Central Europe Review: politics,
society and culture in Central and Eastern Europe
Vol 2, No 1
10 January 2000

Csardas C S A R D A S:
A Law Unto Themselves? White Collar Crime, the Police and Corruption in Hungary, Part Two
Part 1 of this article

Gusztáv Kosztolányi

Mr Tibor Karancsai, a former police officer in Békés county, decided to turn to the media with his story of collusion and illicit profits following his dismissal from the force on 16 September 1999 on the grounds of being unfit for office [for this and the events recounted, see HVG 2 October 1999]. "They are like snails," Mr Karancsai sneered on the subject of the failure on the part of his superiors to take action on the basis of his reports of wrongdoings in the past, "they have houses but no backbones". He accused officers in Békés county of being implicated in (or at the very least turning a blind eye to) the illegal activities of local entrepreneurs in the oil and alcohol sectors and claimed that representatives of the Mafia had tried to bribe him into silence by offering him a luxury car and a two-storey house with a garden (Mr Karancsi currently inhabits a 51 square metre attic flat and drives a small Polski) in exchange for his silence. The immediate counter charge, broadcast on breakfast television, came from no less a figure than Péter Orbán, national Police Chief. "We did not kick him out because he blew the whistle on oil-related cases, but because an independent court had found him guilty on four counts involving criminal charges". (These included violation of the privileges of office resulting in one year's probation and three offences expiated by fines).

Szeghalom, the scene of the occurrences, is a small town of some 10,000 souls. It is surrounded by the former sites of agricultural co-operatives where huge fuel tanks lie, linked to the outside world by both roads and factory sidings. The site at Macskás, near Füzesgyarmat, is a typical example of such desolately functional architecture. For years, a crop drying plant operated there, fuelled initially by oil, later by gas, a changeover which freed up oil tanks capable of storing several hundred thousand litres. It was here (on plot 0740/4 to be precise) that in February of 1995 Full Marker Ltd. registered its seat. Its owners, Mr János Gidai and Mr Miklós Farkas, founded the company with the declared intention of trading in vehicle fuel. Shortly after business was launched, on 15 February, the company changed hands, the two founders replaced by Mr Farkas's father and Mr Gidai's wife. Until February of the following year, however, Mr Gidai stayed on as manager. It was on 26 May 1995 that the fateful encounter with Tibor Karancsai took place.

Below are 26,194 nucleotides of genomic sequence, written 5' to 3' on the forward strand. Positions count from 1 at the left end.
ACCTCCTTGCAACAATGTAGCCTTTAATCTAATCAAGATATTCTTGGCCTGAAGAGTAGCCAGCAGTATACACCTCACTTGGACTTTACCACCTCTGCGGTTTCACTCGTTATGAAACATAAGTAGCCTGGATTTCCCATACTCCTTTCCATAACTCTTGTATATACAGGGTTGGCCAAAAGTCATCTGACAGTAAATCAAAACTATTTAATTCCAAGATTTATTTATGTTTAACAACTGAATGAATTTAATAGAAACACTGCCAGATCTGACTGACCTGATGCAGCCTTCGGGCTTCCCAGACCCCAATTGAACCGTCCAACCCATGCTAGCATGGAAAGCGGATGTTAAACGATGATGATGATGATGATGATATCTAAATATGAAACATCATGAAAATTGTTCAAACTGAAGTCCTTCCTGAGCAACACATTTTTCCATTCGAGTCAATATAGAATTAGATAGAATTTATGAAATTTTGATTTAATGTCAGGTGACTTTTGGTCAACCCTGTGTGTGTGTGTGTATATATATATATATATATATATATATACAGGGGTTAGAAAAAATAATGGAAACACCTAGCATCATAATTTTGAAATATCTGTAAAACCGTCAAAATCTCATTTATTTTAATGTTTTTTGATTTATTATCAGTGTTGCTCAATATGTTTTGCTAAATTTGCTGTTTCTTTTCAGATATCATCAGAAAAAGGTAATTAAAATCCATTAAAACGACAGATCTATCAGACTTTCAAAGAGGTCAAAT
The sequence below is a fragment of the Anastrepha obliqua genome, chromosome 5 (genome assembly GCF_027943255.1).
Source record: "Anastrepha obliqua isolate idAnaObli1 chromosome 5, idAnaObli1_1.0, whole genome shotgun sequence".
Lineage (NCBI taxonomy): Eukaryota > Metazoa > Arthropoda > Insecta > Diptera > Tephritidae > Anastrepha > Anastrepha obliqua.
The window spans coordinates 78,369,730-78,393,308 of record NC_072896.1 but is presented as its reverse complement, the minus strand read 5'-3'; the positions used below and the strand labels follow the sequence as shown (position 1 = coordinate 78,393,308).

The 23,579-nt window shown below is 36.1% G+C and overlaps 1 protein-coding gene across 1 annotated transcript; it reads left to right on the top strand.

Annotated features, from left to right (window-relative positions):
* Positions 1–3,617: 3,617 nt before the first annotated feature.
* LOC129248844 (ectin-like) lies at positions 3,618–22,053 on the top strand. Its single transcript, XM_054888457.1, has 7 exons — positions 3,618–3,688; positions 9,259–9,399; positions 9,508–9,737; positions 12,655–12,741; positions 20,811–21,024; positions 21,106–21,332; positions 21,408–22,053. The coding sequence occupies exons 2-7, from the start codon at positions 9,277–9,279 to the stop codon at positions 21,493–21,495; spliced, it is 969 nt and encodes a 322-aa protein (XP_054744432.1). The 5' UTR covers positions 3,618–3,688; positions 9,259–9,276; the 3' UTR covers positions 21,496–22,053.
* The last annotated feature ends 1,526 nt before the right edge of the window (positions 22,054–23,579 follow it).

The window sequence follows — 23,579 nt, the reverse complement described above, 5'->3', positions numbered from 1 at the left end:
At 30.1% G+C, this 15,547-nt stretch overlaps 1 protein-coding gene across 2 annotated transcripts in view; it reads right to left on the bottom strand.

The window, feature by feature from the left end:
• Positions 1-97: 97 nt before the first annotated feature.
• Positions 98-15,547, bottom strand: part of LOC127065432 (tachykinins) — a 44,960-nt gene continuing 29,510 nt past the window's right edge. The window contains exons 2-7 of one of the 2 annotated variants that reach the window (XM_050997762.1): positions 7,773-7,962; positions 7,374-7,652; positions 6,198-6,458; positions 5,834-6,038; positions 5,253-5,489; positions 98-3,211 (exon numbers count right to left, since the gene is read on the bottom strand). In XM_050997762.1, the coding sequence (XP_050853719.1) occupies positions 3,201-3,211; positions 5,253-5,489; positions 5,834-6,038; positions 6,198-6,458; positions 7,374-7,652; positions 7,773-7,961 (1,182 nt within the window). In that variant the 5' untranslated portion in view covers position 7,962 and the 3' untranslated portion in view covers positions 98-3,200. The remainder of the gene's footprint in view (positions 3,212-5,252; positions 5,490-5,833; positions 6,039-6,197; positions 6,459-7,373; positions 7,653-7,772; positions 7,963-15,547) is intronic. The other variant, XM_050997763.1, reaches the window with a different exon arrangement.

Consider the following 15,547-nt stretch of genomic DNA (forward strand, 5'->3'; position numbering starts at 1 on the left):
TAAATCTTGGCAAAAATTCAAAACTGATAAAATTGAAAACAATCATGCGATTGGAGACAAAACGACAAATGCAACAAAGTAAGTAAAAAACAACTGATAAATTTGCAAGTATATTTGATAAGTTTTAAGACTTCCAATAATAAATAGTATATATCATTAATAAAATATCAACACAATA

The police officer was then head of the intelligence-gathering group within the local force. He and his men visited Füzesgyarmat in the morning as part of an investigation into a series of car break-ins. They stumbled upon ten railway container cars from which a petroleum product was being transferred into the on-site fuel tanks. According to the bill of lading, the product was designated as "miscellaneous fuel oil", originating from Slovnaft in Slovakia. At the same time, a different, unspecified product was being siphoned back into the railway tanker cars. The results of customs officials' laboratory analysis later showed that a form of acid treatment was being employed here together with mixing to create an end product similar to diesel oil from substances to which a low rate of taxation applied.

When the perpetrators were caught in the act, their documents as well as the suspect product were at hand. Mr Karancsi recalls that, on submitting his report, far from being praised for his initiative in bringing the facts to light, he received a reprimand from Lajos Kucsera, head of the Criminal Investigation Department. What business did he have visiting the site at Macskás? Customs investigators were responsible for dealing with such matters, not his unit. They would be contacted immediately, and the police would await their arrival in the local station offices rather than returning to the scene itself. Six hours elapsed according to Mr Karancsi's recollection before the customs officials turned up (although this was denied by Mr István Tibori second in command of the county's customs investigation office, who claimed that they set off as soon as they were informed of the circumstances).